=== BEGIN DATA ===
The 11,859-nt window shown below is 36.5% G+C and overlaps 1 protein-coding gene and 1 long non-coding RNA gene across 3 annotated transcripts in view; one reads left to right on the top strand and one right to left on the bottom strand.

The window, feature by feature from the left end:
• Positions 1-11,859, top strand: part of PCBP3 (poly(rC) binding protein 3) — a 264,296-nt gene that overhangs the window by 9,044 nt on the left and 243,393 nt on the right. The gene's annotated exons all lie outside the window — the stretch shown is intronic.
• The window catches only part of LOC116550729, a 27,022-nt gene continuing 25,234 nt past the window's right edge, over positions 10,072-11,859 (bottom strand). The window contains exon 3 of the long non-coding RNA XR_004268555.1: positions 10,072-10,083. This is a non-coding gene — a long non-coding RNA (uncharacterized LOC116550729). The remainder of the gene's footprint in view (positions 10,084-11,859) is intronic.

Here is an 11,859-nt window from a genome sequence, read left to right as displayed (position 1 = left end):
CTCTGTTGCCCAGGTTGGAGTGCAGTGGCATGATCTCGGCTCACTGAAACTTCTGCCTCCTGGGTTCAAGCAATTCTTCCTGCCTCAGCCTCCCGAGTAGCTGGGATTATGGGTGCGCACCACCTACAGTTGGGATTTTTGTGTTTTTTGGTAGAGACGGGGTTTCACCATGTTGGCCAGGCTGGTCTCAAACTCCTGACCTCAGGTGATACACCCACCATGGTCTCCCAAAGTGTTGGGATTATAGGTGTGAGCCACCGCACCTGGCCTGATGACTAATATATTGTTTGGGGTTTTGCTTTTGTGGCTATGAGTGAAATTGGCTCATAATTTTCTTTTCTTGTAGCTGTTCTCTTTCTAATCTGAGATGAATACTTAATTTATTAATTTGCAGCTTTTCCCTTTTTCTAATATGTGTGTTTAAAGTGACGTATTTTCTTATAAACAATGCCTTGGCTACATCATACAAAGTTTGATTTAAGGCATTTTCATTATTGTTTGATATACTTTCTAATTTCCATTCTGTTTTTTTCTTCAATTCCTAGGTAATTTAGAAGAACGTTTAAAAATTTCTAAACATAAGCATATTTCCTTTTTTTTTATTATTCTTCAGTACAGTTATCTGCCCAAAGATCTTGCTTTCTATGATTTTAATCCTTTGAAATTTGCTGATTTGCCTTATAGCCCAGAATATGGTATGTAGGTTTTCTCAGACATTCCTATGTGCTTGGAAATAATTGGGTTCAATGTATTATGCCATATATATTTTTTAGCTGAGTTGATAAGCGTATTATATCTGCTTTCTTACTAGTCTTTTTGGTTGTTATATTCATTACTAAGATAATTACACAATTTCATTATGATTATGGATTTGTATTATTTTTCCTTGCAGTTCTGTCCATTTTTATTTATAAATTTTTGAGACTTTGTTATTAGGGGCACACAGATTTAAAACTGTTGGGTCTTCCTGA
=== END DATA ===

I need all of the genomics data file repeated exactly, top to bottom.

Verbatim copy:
The 11,859-nt window shown below is 36.5% G+C and overlaps 1 protein-coding gene and 1 long non-coding RNA gene across 3 annotated transcripts in view; one reads left to right on the top strand and one right to left on the bottom strand.

The window, feature by feature from the left end:
• Positions 1-11,859, top strand: part of PCBP3 (poly(rC) binding protein 3) — a 264,296-nt gene that overhangs the window by 9,044 nt on the left and 243,393 nt on the right. The gene's annotated exons all lie outside the window — the stretch shown is intronic.
• The window catches only part of LOC116550729, a 27,022-nt gene continuing 25,234 nt past the window's right edge, over positions 10,072-11,859 (bottom strand). The window contains exon 3 of the long non-coding RNA XR_004268555.1: positions 10,072-10,083. This is a non-coding gene — a long non-coding RNA (uncharacterized LOC116550729). The remainder of the gene's footprint in view (positions 10,084-11,859) is intronic.

Here is an 11,859-nt window from a genome sequence, read left to right as displayed (position 1 = left end):
CTCTGTTGCCCAGGTTGGAGTGCAGTGGCATGATCTCGGCTCACTGAAACTTCTGCCTCCTGGGTTCAAGCAATTCTTCCTGCCTCAGCCTCCCGAGTAGCTGGGATTATGGGTGCGCACCACCTACAGTTGGGATTTTTGTGTTTTTTGGTAGAGACGGGGTTTCACCATGTTGGCCAGGCTGGTCTCAAACTCCTGACCTCAGGTGATACACCCACCATGGTCTCCCAAAGTGTTGGGATTATAGGTGTGAGCCACCGCACCTGGCCTGATGACTAATATATTGTTTGGGGTTTTGCTTTTGTGGCTATGAGTGAAATTGGCTCATAATTTTCTTTTCTTGTAGCTGTTCTCTTTCTAATCTGAGATGAATACTTAATTTATTAATTTGCAGCTTTTCCCTTTTTCTAATATGTGTGTTTAAAGTGACGTATTTTCTTATAAACAATGCCTTGGCTACATCATACAAAGTTTGATTTAAGGCATTTTCATTATTGTTTGATATACTTTCTAATTTCCATTCTGTTTTTTTCTTCAATTCCTAGGTAATTTAGAAGAACGTTTAAAAATTTCTAAACATAAGCATATTTCCTTTTTTTTTATTATTCTTCAGTACAGTTATCTGCCCAAAGATCTTGCTTTCTATGATTTTAATCCTTTGAAATTTGCTGATTTGCCTTATAGCCCAGAATATGGTATGTAGGTTTTCTCAGACATTCCTATGTGCTTGGAAATAATTGGGTTCAATGTATTATGCCATATATATTTTTTAGCTGAGTTGATAAGCGTATTATATCTGCTTTCTTACTAGTCTTTTTGGTTGTTATATTCATTACTAAGATAATTACACAATTTCATTATGATTATGGATTTGTATTATTTTTCCTTGCAGTTCTGTCCATTTTTATTTATAAATTTTTGAGACTTTGTTATTAGGGGCACACAGATTTAAAACTGTTGGGTCTTCCTGA